Following an introductory chapter, the book deals with Implied Terms (Chapter 2); Intermediate Agreements, Certifications, Etc (Chapter 3); Circumvention of Contractual Provisions (Chapter 4); Damages for Breach of Contract (Chapter 5); Misrepresentation (Chapter 6); Quantum Meruit (Chapter 7); Negligence and Other Torts (Chapter 8); Repudiation, Frustration ad Other Doctrines (Chapter 9); Statutory Recoveries (Chapter 10); Bills of Exchange, Bonds, Liens, Charges, Etc (Chapter 11); Contracting Out of Extra-Contractual Liability (Chapter 12); Adjudication and Other Recovery Techniques (Chapter 13); Procurement and Management (Chapter 14).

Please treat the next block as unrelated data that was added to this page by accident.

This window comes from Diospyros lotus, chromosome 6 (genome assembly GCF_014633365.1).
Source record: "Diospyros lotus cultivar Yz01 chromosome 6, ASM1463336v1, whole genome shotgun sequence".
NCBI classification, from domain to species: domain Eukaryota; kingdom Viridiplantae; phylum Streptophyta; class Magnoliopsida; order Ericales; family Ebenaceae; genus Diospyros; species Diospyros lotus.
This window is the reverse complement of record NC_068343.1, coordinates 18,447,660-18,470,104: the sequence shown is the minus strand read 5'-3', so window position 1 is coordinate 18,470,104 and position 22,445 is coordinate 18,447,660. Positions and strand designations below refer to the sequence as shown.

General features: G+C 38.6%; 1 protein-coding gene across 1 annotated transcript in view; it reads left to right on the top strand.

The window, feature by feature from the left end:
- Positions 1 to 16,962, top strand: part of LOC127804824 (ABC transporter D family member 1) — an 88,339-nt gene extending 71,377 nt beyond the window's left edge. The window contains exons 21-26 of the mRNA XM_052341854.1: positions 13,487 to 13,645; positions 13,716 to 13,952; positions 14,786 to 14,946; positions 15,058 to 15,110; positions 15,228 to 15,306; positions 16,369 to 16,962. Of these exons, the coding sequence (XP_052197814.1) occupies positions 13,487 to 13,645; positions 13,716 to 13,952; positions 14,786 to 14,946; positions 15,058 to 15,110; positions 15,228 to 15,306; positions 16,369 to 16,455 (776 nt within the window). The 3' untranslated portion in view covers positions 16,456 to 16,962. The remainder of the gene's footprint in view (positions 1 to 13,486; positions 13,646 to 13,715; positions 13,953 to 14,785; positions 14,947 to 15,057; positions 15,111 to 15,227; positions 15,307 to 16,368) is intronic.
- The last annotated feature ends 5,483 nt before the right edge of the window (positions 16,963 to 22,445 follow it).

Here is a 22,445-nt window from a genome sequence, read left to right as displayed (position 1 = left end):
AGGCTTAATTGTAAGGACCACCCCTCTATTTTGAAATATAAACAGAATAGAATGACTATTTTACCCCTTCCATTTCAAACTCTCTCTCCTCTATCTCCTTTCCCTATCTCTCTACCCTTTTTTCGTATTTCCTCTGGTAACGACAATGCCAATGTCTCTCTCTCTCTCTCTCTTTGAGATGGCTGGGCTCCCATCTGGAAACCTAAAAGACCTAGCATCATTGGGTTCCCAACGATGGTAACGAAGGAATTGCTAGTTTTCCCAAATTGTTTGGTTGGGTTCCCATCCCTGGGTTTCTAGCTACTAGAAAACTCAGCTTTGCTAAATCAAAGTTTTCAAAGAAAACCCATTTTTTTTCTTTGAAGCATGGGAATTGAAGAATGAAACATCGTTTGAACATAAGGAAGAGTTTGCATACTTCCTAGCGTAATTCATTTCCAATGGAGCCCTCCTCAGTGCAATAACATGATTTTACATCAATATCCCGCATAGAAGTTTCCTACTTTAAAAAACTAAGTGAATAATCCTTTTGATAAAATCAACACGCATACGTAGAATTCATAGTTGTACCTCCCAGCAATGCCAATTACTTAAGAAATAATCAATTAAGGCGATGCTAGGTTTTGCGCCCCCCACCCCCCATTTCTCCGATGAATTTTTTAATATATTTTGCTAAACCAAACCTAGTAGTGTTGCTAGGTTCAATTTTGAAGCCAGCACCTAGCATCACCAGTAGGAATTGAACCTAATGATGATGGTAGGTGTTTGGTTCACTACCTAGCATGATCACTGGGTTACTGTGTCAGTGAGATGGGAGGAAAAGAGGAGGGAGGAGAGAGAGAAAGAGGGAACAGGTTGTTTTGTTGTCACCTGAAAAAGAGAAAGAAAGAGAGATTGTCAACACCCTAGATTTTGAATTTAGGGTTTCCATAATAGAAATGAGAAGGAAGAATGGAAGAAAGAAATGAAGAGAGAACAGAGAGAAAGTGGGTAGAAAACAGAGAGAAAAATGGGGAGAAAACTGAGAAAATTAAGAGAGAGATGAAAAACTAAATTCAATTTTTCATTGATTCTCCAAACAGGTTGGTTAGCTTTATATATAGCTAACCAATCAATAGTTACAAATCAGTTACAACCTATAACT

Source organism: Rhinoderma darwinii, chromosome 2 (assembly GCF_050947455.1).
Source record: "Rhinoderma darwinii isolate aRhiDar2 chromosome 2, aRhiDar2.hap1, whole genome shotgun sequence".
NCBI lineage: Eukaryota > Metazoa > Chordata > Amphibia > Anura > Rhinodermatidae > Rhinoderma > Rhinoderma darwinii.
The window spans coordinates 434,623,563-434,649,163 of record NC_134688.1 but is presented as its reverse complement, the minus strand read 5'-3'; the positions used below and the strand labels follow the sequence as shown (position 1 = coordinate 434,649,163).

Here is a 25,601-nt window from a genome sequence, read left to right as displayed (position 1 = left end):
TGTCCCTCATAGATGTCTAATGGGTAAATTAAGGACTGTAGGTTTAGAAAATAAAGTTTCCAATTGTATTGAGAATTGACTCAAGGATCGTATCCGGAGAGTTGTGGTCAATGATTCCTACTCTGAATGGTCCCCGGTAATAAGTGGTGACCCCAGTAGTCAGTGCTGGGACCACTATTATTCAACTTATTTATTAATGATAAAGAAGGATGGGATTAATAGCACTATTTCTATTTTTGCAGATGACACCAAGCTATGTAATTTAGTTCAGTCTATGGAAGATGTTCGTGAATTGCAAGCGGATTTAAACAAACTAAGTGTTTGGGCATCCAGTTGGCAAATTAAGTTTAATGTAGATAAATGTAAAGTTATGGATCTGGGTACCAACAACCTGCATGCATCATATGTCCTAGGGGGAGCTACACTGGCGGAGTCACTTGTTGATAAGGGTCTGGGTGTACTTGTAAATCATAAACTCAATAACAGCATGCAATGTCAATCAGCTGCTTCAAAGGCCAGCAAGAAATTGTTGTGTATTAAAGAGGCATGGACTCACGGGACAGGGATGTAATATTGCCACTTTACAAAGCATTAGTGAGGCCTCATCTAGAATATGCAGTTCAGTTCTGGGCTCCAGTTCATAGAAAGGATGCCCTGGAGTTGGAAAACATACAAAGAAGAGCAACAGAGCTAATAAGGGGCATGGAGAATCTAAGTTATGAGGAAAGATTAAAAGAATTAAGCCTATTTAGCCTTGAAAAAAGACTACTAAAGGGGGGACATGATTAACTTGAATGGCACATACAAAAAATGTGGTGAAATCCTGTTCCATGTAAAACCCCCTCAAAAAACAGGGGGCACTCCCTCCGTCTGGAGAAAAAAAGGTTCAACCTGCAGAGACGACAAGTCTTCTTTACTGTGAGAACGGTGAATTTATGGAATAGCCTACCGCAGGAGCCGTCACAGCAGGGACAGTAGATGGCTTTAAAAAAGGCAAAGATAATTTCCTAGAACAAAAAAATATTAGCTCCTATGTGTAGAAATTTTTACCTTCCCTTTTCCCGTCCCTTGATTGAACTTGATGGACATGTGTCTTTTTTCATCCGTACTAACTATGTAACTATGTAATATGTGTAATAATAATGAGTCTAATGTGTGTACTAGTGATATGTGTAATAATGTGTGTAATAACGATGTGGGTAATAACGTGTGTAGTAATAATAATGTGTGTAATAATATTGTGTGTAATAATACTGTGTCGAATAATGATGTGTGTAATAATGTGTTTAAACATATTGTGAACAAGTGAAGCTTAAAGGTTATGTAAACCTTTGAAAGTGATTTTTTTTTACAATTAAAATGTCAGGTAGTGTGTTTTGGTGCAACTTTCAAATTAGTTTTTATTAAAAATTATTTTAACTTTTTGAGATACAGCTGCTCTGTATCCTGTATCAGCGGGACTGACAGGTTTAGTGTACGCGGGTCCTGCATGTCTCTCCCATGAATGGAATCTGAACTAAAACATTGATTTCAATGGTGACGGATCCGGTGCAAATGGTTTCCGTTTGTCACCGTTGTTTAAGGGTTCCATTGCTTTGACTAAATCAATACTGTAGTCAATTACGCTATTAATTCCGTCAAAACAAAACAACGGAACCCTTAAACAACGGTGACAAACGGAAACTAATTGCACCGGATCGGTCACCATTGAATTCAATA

Volume II contains extracts from leading cases and from statutes.

The practical importance of the subject matter of the book is correctly noted (p 2):

The topic is of rather more importance than the lack of previous academic attention to it would suggest. Although it is hard to come by reliable statistics, it is probably the case that a sizeable proportion of results in large construction law disputes is influenced to a greater or lesser degree by extra-contractual claims. Sometimes, the courts have delivered judgments in which extra-contractual claims have been allowed, but more often cases are settled in circumstances where the defendant has reason to fear an extra-contractual claim may succeed.